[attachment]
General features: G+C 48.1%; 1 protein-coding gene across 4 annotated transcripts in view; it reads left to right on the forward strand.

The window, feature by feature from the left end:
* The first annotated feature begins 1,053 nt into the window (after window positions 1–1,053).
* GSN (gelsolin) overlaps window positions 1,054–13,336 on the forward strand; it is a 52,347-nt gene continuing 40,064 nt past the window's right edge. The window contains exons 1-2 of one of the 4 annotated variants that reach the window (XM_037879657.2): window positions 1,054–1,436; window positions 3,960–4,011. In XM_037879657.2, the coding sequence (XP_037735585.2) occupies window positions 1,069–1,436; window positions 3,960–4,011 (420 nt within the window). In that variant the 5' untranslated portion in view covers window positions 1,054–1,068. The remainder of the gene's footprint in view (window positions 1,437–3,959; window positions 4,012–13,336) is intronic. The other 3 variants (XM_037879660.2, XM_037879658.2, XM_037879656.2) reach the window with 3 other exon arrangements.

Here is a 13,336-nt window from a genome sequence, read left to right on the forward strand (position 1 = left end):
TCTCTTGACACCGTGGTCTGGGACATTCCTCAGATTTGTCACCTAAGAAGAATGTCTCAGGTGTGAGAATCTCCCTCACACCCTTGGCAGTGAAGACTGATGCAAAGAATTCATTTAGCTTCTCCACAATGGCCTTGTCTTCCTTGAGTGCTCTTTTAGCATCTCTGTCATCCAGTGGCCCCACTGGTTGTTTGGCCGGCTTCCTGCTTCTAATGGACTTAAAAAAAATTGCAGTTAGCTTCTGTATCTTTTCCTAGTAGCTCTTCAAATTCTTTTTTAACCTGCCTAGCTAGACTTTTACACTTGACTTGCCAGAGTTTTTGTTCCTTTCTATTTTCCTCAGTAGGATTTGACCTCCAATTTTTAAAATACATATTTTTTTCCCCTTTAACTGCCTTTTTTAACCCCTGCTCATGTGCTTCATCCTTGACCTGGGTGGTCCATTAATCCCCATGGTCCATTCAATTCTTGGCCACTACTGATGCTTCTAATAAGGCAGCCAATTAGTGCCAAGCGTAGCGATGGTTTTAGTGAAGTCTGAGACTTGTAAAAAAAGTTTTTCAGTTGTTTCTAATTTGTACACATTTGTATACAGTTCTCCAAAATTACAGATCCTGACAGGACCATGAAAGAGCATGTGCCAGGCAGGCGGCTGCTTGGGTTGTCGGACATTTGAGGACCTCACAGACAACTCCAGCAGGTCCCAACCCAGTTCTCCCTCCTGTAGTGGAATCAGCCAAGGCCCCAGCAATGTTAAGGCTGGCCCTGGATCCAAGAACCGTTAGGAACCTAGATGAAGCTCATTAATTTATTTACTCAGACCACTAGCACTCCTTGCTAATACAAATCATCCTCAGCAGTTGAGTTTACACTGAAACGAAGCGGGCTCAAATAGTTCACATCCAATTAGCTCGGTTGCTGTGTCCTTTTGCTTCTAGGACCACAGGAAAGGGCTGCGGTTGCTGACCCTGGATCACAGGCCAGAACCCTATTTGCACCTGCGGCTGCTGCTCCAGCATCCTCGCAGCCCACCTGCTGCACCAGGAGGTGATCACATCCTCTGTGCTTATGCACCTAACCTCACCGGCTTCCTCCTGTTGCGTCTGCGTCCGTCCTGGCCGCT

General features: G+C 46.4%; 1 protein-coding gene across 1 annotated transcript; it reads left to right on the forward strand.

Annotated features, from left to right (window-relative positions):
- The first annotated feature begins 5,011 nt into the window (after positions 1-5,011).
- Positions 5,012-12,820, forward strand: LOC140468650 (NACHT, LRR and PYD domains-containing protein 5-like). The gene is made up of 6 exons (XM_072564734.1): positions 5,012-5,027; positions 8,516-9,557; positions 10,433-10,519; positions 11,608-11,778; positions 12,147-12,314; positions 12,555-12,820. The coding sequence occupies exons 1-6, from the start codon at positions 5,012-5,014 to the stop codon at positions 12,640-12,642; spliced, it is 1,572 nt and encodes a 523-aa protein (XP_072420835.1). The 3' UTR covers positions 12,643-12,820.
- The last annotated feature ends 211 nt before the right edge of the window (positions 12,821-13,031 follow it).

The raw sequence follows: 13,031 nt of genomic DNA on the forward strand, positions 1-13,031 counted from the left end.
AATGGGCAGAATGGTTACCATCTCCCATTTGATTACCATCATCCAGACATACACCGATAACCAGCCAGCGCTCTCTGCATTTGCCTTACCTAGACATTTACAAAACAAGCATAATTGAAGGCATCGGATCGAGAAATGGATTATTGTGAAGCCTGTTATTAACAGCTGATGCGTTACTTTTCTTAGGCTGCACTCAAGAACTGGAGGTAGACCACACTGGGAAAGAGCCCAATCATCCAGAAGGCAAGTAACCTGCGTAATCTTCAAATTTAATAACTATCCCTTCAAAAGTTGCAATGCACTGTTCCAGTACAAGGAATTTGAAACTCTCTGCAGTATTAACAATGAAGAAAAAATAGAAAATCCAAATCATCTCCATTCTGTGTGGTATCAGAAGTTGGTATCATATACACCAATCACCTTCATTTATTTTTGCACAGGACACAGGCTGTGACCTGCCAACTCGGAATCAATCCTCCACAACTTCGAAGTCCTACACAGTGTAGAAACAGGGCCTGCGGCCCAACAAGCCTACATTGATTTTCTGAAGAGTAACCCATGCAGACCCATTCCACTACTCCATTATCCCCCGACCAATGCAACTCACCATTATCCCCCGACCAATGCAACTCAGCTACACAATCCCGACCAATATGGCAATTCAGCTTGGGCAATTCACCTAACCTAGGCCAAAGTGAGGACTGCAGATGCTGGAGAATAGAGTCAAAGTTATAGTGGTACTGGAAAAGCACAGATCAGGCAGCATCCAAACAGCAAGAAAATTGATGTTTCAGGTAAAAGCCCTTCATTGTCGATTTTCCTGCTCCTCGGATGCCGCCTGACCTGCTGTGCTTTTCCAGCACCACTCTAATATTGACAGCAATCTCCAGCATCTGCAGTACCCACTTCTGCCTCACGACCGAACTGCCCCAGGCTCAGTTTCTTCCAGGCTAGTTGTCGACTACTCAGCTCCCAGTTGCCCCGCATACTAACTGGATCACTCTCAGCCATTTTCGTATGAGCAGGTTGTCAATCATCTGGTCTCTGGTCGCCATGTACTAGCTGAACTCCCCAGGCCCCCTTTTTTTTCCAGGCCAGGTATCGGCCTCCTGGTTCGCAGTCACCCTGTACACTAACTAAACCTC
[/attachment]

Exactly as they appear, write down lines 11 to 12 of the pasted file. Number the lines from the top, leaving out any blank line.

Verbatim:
- The last annotated feature ends 211 nt before the right edge of the window (positions 12,821-13,031 follow it).

The raw sequence follows: 13,031 nt of genomic DNA on the forward strand, positions 1-13,031 counted from the left end.